Brookline is the first Massachusetts community to outlaw natural gas and heating oil pipes in new buildings after residents voted overwhelmingly for the bylaw Wednesday, a ban — slammed by the fossil fuel industry — that could end up in court.
Town Meeting members voted 211-3 to pass the bylaw “Prohibition on New Fossil Fuel Infrastructure in Major Construction.”
The ban, for both new construction and major rehab projects, will help curb climate change and is a model for area cities and towns, said supporters who rallied around a “Gas is the Past” sign.
“Elsewhere they’re saying, ‘Hey, Brookline set the bar. Let’s follow suit,’ ” Select Board Member Raul Fernandez said.
“It’s not just about what happens in Brookline. It’s about the impact to the entire region,” he added.
The ban requires new buildings and major rehabs to go all electric.
“We understand we need solutions to match the significance of this (climate change) problem,” Fernandez said.
Select Board Member Heather Hamilton added, “In the end, this moves us away from a future that is reliant on fossil fuels.”
When asked if a lawsuit could be coming to challenge the ban, she responded, “Absolutely. I wouldn’t be surprised.”
Fernandez added, “Our community is ready to fight for this.”
The head of the Northeast Gas Association called Brookline’s vote “disappointing,” noting that it will result in higher prices.
“It’s really eliminating customer choice, and prevents residents and business owners from taking advantage of affordable natural gas,” Thomas Kiley said. “There’s a significant and real economic impact as a result of this decision.”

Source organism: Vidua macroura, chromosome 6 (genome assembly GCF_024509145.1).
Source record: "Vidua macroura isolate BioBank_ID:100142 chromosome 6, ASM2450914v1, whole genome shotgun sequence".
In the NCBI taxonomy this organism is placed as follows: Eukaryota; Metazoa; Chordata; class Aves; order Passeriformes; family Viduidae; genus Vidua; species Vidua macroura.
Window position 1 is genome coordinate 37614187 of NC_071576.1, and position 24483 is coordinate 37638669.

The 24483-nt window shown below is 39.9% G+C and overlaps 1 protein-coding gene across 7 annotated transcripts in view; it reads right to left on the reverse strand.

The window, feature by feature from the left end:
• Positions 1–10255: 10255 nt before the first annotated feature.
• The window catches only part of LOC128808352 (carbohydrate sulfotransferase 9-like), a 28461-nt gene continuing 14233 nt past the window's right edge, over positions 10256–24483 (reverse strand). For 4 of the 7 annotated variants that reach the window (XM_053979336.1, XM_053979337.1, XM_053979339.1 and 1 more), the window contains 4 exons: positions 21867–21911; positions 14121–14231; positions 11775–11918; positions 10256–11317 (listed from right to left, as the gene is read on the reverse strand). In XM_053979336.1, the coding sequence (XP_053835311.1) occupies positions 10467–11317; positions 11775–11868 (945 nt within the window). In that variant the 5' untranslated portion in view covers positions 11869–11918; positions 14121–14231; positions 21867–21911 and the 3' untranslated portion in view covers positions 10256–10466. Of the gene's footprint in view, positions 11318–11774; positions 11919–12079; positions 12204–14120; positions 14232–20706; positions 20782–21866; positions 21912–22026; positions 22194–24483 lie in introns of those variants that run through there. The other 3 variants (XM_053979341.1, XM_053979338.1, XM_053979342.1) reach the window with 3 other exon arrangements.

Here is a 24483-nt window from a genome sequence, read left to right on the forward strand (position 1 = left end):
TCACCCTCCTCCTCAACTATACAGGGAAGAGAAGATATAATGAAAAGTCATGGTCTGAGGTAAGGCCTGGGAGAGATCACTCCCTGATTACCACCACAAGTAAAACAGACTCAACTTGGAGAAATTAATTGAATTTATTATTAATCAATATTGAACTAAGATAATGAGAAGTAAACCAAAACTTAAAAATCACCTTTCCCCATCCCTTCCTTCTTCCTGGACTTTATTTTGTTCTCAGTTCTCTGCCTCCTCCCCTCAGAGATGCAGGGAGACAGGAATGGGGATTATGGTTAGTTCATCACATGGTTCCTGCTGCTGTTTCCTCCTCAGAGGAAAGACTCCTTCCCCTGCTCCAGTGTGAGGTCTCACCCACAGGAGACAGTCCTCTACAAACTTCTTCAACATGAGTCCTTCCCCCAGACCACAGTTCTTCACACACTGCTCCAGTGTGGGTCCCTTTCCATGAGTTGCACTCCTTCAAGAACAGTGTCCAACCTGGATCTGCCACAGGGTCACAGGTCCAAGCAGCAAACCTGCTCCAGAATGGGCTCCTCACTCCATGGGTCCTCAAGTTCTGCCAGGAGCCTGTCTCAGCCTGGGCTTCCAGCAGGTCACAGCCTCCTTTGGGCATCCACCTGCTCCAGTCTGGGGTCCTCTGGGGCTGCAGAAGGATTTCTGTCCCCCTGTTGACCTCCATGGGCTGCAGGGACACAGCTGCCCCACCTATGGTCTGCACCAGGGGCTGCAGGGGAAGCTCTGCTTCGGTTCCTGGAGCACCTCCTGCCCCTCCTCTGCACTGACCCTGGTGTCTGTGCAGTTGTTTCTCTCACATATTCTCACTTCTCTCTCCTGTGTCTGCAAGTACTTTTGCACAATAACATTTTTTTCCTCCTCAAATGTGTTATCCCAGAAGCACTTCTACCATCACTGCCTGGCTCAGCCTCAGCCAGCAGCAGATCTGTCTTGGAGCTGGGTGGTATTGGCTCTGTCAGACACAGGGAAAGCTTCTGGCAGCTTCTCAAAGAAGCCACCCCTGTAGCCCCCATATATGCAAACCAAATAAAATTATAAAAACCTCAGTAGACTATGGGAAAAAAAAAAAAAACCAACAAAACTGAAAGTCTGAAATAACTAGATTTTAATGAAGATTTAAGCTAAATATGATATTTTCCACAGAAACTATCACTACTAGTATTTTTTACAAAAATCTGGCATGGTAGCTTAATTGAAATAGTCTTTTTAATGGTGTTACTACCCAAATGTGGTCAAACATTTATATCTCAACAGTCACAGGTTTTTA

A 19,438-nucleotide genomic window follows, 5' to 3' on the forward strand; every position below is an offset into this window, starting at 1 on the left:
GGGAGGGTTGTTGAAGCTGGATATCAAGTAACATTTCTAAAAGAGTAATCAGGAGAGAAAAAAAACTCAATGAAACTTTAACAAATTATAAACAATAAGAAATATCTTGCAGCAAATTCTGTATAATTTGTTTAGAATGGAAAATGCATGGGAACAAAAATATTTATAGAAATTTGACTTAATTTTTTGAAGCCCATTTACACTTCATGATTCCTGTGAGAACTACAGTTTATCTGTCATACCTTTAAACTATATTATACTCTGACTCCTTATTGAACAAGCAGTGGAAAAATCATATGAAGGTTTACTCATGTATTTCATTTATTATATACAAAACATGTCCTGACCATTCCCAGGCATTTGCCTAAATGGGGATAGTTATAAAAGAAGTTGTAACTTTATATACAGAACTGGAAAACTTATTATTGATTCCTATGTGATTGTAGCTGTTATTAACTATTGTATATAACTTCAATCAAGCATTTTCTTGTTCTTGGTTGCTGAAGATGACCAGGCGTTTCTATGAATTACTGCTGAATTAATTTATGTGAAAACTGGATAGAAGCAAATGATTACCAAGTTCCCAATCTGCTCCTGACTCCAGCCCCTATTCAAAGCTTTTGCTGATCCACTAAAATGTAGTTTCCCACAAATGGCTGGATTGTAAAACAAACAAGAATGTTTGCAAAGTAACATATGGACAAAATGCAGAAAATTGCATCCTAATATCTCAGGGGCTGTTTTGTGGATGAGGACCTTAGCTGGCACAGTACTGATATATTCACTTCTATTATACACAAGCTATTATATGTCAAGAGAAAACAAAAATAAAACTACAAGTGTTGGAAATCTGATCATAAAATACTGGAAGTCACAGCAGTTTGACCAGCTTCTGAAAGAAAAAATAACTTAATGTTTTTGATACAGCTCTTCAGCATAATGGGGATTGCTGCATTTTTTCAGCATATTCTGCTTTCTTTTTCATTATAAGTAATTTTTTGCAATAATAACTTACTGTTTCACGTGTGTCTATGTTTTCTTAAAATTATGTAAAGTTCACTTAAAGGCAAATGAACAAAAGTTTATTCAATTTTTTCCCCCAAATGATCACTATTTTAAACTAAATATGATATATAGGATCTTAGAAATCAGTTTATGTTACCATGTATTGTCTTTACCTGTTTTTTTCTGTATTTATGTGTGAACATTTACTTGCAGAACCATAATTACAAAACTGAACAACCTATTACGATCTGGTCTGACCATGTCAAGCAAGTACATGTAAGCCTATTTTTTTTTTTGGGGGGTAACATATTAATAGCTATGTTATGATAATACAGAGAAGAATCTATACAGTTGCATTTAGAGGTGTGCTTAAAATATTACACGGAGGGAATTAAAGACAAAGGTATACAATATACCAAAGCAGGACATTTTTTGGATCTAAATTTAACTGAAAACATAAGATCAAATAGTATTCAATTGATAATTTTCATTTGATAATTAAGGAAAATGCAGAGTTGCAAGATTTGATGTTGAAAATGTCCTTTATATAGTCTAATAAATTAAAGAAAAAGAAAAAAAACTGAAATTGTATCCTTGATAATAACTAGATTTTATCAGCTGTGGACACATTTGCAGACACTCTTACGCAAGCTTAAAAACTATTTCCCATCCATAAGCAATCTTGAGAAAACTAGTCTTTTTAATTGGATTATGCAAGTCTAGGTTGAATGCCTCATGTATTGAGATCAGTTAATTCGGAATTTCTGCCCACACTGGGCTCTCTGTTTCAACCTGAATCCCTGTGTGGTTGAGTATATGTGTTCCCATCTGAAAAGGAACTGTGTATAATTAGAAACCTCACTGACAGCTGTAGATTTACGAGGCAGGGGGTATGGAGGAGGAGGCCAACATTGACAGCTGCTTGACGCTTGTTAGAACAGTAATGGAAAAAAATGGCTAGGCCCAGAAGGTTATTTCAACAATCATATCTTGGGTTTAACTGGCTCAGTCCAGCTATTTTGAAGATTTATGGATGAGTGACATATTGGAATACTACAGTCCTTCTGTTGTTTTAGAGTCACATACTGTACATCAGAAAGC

The Northeast Gas Association at this time doesn’t plan to sue Brookline over this, but Kiley said other groups may take legal action.
National Grid services Brookline. In response to the town’s ban, a spokesman said in a statement that the company is “so committed to, and already taking actions to, mitigate climate change.”
“But we also believe that the gas network has an enduring role to play in bringing about a clean energy future, and that customers should have the ability to choose their energy source,” he added. “We have been looking at new technologies to decarbonize our gas network in tandem with the electric network, which currently relies on dirtier power generation resources like coal and oil during periods of peak demand.
“Notwithstanding our disappointment over the passing of Article 21, we’ll continue to collaborate with our stakeholders on the best ways to reach our shared decarbonization goals,” the spokesman said.
Article courtesy: Boston Herald